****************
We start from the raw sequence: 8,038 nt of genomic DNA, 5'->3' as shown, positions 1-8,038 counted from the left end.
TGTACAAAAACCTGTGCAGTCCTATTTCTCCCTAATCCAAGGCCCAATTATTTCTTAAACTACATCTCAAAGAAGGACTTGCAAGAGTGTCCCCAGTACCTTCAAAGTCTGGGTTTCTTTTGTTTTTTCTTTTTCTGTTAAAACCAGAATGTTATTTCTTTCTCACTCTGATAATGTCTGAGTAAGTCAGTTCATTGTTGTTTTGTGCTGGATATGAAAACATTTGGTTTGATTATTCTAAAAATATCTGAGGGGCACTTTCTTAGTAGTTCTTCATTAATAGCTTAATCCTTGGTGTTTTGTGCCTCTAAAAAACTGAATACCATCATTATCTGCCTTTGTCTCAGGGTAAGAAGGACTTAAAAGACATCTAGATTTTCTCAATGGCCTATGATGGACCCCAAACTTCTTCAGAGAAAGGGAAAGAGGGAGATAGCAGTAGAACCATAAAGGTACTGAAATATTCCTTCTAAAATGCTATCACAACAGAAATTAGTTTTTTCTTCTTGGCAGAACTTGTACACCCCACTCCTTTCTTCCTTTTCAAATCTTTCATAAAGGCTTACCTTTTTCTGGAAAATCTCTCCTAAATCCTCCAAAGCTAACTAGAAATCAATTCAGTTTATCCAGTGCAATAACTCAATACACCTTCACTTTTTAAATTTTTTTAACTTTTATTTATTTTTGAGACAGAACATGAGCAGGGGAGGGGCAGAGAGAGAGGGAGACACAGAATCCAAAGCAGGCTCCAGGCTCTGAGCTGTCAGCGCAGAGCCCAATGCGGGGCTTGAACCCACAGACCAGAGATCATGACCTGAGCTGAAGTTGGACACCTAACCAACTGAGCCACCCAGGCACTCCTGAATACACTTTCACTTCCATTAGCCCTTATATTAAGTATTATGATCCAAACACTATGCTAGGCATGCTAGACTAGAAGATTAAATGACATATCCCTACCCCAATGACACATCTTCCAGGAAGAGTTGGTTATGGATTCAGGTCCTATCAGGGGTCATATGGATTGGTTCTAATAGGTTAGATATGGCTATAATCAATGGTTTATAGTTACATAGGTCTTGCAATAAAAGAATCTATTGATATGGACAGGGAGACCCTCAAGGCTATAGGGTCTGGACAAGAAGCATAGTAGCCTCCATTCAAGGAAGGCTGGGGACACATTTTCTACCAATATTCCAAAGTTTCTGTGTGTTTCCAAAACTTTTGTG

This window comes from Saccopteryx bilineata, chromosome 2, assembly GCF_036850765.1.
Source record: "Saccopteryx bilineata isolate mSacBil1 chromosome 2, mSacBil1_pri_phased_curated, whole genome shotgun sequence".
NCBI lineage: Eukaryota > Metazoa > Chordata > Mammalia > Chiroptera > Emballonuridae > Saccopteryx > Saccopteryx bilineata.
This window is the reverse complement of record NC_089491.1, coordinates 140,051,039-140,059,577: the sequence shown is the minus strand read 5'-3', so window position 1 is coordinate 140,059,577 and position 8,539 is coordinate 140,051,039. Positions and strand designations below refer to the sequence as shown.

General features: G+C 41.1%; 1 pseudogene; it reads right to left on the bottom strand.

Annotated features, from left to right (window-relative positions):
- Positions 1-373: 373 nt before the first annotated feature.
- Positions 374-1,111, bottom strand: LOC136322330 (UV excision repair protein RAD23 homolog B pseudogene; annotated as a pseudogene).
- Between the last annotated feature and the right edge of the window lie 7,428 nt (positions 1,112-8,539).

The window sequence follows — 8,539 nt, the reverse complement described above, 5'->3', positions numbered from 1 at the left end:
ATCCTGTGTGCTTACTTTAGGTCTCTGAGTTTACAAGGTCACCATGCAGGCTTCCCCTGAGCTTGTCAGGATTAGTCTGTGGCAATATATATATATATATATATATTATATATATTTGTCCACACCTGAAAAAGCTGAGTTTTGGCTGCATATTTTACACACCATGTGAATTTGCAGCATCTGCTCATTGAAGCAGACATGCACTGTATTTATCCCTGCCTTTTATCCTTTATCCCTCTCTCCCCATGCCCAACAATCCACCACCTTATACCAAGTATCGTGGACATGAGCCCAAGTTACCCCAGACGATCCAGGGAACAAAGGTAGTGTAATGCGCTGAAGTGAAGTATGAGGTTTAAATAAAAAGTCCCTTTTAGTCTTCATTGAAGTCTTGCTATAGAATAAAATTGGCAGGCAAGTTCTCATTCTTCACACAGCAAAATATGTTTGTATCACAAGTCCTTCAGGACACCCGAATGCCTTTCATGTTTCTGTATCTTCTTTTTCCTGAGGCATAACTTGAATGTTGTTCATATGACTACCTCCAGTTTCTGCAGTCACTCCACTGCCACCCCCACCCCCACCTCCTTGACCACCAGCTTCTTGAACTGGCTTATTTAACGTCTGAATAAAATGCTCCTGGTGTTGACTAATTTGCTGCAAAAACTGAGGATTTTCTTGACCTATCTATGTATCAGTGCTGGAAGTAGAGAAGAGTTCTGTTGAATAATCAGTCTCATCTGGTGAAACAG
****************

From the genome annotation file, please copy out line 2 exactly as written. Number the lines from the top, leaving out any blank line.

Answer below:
TGTACAAAAACCTGTGCAGTCCTATTTCTCCCTAATCCAAGGCCCAATTATTTCTTAAACTACATCTCAAAGAAGGACTTGCAAGAGTGTCCCCAGTACCTTCAAAGTCTGGGTTTCTTTTGTTTTTTCTTTTTCTGTTAAAACCAGAATGTTATTTCTTTCTCACTCTGATAATGTCTGAGTAAGTCAGTTCATTGTTGTTTTGTGCTGGATATGAAAACATTTGGTTTGATTATTCTAAAAATATCTGAGGGGCACTTTCTTAGTAGTTCTTCATTAATAGCTTAATCCTTGGTGTTTTGTGCCTCTAAAAAACTGAATACCATCATTATCTGCCTTTGTCTCAGGGTAAGAAGGACTTAAAAGACATCTAGATTTTCTCAATGGCCTATGATGGACCCCAAACTTCTTCAGAGAAAGGGAAAGAGGGAGATAGCAGTAGAACCATAAAGGTACTGAAATATTCCTTCTAAAATGCTATCACAACAGAAATTAGTTTTTTCTTCTTGGCAGAACTTGTACACCCCACTCCTTTCTTCCTTTTCAAATCTTTCATAAAGGCTTACCTTTTTCTGGAAAATCTCTCCTAAATCCTCCAAAGCTAACTAGAAATCAATTCAGTTTATCCAGTGCAATAACTCAATACACCTTCACTTTTTAAATTTTTTTAACTTTTATTTATTTTTGAGACAGAACATGAGCAGGGGAGGGGCAGAGAGAGAGGGAGACACAGAATCCAAAGCAGGCTCCAGGCTCTGAGCTGTCAGCGCAGAGCCCAATGCGGGGCTTGAACCCACAGACCAGAGATCATGACCTGAGCTGAAGTTGGACACCTAACCAACTGAGCCACCCAGGCACTCCTGAATACACTTTCACTTCCATTAGCCCTTATATTAAGTATTATGATCCAAACACTATGCTAGGCATGCTAGACTAGAAGATTAAATGACATATCCCTACCCCAATGACACATCTTCCAGGAAGAGTTGGTTATGGATTCAGGTCCTATCAGGGGTCATATGGATTGGTTCTAATAGGTTAGATATGGCTATAATCAATGGTTTATAGTTACATAGGTCTTGCAATAAAAGAATCTATTGATATGGACAGGGAGACCCTCAAGGCTATAGGGTCTGGACAAGAAGCATAGTAGCCTCCATTCAAGGAAGGCTGGGGACACATTTTCTACCAATATTCCAAAGTTTCTGTGTGTTTCCAAAACTTTTGTG